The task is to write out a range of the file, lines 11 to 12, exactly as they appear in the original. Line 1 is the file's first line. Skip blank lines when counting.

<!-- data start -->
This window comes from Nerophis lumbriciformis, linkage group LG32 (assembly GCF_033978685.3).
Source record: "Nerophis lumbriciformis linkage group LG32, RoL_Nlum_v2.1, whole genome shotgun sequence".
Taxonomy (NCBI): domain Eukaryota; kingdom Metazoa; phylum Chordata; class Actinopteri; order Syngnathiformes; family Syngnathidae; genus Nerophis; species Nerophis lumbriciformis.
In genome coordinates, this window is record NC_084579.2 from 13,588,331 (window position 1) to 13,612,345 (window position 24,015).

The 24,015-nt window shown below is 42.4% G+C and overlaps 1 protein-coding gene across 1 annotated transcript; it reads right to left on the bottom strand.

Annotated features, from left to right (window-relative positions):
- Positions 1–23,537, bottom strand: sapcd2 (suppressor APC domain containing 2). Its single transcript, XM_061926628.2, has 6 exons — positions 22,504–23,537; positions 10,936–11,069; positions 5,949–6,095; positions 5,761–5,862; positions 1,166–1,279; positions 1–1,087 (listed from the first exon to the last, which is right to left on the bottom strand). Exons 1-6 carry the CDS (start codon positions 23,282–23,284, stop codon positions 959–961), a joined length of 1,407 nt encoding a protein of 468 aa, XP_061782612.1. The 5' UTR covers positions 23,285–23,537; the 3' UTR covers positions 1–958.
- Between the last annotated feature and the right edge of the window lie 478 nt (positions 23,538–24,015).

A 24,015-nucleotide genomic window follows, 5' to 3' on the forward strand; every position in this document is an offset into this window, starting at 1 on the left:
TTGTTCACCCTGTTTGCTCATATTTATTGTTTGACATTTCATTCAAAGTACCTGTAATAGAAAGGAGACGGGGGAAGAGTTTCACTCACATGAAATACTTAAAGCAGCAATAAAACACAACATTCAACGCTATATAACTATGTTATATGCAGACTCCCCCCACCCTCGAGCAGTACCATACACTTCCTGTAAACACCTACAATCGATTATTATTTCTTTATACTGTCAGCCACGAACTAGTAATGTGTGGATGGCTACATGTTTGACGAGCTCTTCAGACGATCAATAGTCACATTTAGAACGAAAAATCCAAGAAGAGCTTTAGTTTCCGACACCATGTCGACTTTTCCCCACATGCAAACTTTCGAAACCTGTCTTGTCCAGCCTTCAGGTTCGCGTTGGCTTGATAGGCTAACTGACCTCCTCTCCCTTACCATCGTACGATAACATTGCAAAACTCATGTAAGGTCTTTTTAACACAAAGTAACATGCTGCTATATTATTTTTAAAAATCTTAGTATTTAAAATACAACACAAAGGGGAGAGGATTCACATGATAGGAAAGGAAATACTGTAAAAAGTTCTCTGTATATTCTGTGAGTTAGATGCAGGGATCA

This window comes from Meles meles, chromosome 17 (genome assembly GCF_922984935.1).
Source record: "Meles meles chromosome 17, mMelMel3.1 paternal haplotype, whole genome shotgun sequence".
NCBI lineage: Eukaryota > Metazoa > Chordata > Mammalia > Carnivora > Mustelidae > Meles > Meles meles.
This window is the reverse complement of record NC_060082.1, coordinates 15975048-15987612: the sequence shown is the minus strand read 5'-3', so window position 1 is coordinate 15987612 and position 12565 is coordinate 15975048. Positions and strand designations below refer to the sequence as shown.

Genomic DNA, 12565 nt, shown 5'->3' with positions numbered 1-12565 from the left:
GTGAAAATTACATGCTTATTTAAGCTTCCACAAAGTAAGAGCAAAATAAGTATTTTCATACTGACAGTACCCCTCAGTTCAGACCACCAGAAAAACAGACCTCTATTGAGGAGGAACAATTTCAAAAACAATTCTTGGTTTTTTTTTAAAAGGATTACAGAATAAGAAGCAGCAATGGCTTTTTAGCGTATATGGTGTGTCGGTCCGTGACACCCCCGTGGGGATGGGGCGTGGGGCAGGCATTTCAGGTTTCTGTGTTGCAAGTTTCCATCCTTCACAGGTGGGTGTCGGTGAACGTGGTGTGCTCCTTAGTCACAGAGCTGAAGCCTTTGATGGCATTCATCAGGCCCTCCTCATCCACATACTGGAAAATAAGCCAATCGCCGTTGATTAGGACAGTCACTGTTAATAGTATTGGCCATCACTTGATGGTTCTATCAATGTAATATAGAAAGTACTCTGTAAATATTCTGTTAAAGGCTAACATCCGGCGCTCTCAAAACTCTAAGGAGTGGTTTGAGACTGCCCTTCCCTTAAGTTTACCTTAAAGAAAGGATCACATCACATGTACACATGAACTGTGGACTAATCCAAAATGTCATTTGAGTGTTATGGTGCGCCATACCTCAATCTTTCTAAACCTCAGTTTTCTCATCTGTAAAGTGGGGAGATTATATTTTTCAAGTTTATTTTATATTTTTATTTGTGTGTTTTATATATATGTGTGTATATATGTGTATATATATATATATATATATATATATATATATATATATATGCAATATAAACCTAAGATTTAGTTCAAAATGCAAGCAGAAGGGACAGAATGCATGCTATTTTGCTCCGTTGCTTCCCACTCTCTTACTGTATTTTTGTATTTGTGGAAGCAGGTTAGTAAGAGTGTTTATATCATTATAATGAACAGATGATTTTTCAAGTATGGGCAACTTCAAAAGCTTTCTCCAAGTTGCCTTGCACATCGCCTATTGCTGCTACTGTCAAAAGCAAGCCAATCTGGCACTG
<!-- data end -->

This window comes from Meles meles, chromosome 17 (genome assembly GCF_922984935.1).
Source record: "Meles meles chromosome 17, mMelMel3.1 paternal haplotype, whole genome shotgun sequence".